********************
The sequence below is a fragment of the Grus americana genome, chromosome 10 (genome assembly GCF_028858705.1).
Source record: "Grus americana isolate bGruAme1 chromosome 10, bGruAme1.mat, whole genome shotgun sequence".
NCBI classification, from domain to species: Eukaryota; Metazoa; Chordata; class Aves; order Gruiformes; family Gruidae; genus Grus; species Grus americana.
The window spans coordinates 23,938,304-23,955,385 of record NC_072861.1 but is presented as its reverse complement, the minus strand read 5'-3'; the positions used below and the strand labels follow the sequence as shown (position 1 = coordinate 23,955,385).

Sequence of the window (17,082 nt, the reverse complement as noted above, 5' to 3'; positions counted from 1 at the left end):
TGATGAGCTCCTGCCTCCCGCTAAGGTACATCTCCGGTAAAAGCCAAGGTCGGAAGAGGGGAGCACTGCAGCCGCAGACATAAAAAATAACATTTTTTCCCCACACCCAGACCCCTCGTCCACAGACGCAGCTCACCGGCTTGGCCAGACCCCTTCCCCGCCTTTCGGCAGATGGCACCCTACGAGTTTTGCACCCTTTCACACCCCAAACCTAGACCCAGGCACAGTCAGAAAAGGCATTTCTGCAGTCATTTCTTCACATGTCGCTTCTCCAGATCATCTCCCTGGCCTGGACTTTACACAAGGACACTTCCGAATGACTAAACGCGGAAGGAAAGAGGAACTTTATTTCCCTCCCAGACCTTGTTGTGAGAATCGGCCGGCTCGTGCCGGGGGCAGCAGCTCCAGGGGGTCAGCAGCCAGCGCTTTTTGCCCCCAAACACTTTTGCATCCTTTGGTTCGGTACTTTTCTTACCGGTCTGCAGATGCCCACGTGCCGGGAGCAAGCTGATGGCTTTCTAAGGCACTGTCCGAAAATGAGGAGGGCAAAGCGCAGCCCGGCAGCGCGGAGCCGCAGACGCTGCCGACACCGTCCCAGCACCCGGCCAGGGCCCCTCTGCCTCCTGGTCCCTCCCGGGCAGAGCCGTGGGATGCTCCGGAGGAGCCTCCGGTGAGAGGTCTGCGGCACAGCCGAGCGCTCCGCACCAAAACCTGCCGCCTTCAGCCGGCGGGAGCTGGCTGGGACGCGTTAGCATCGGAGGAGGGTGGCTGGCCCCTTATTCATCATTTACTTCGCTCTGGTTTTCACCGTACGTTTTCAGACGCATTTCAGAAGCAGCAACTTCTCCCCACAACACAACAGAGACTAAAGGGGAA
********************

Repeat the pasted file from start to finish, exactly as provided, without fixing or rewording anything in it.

The sequence below is a fragment of the Grus americana genome, chromosome 10 (genome assembly GCF_028858705.1).
Source record: "Grus americana isolate bGruAme1 chromosome 10, bGruAme1.mat, whole genome shotgun sequence".
NCBI classification, from domain to species: Eukaryota; Metazoa; Chordata; class Aves; order Gruiformes; family Gruidae; genus Grus; species Grus americana.
The window spans coordinates 23,938,304-23,955,385 of record NC_072861.1 but is presented as its reverse complement, the minus strand read 5'-3'; the positions used below and the strand labels follow the sequence as shown (position 1 = coordinate 23,955,385).

Sequence of the window (17,082 nt, the reverse complement as noted above, 5' to 3'; positions counted from 1 at the left end):
TGATGAGCTCCTGCCTCCCGCTAAGGTACATCTCCGGTAAAAGCCAAGGTCGGAAGAGGGGAGCACTGCAGCCGCAGACATAAAAAATAACATTTTTTCCCCACACCCAGACCCCTCGTCCACAGACGCAGCTCACCGGCTTGGCCAGACCCCTTCCCCGCCTTTCGGCAGATGGCACCCTACGAGTTTTGCACCCTTTCACACCCCAAACCTAGACCCAGGCACAGTCAGAAAAGGCATTTCTGCAGTCATTTCTTCACATGTCGCTTCTCCAGATCATCTCCCTGGCCTGGACTTTACACAAGGACACTTCCGAATGACTAAACGCGGAAGGAAAGAGGAACTTTATTTCCCTCCCAGACCTTGTTGTGAGAATCGGCCGGCTCGTGCCGGGGGCAGCAGCTCCAGGGGGTCAGCAGCCAGCGCTTTTTGCCCCCAAACACTTTTGCATCCTTTGGTTCGGTACTTTTCTTACCGGTCTGCAGATGCCCACGTGCCGGGAGCAAGCTGATGGCTTTCTAAGGCACTGTCCGAAAATGAGGAGGGCAAAGCGCAGCCCGGCAGCGCGGAGCCGCAGACGCTGCCGACACCGTCCCAGCACCCGGCCAGGGCCCCTCTGCCTCCTGGTCCCTCCCGGGCAGAGCCGTGGGATGCTCCGGAGGAGCCTCCGGTGAGAGGTCTGCGGCACAGCCGAGCGCTCCGCACCAAAACCTGCCGCCTTCAGCCGGCGGGAGCTGGCTGGGACGCGTTAGCATCGGAGGAGGGTGGCTGGCCCCTTATTCATCATTTACTTCGCTCTGGTTTTCACCGTACGTTTTCAGACGCATTTCAGAAGCAGCAACTTCTCCCCACAACACAACAGAGACTAAAGGGGAA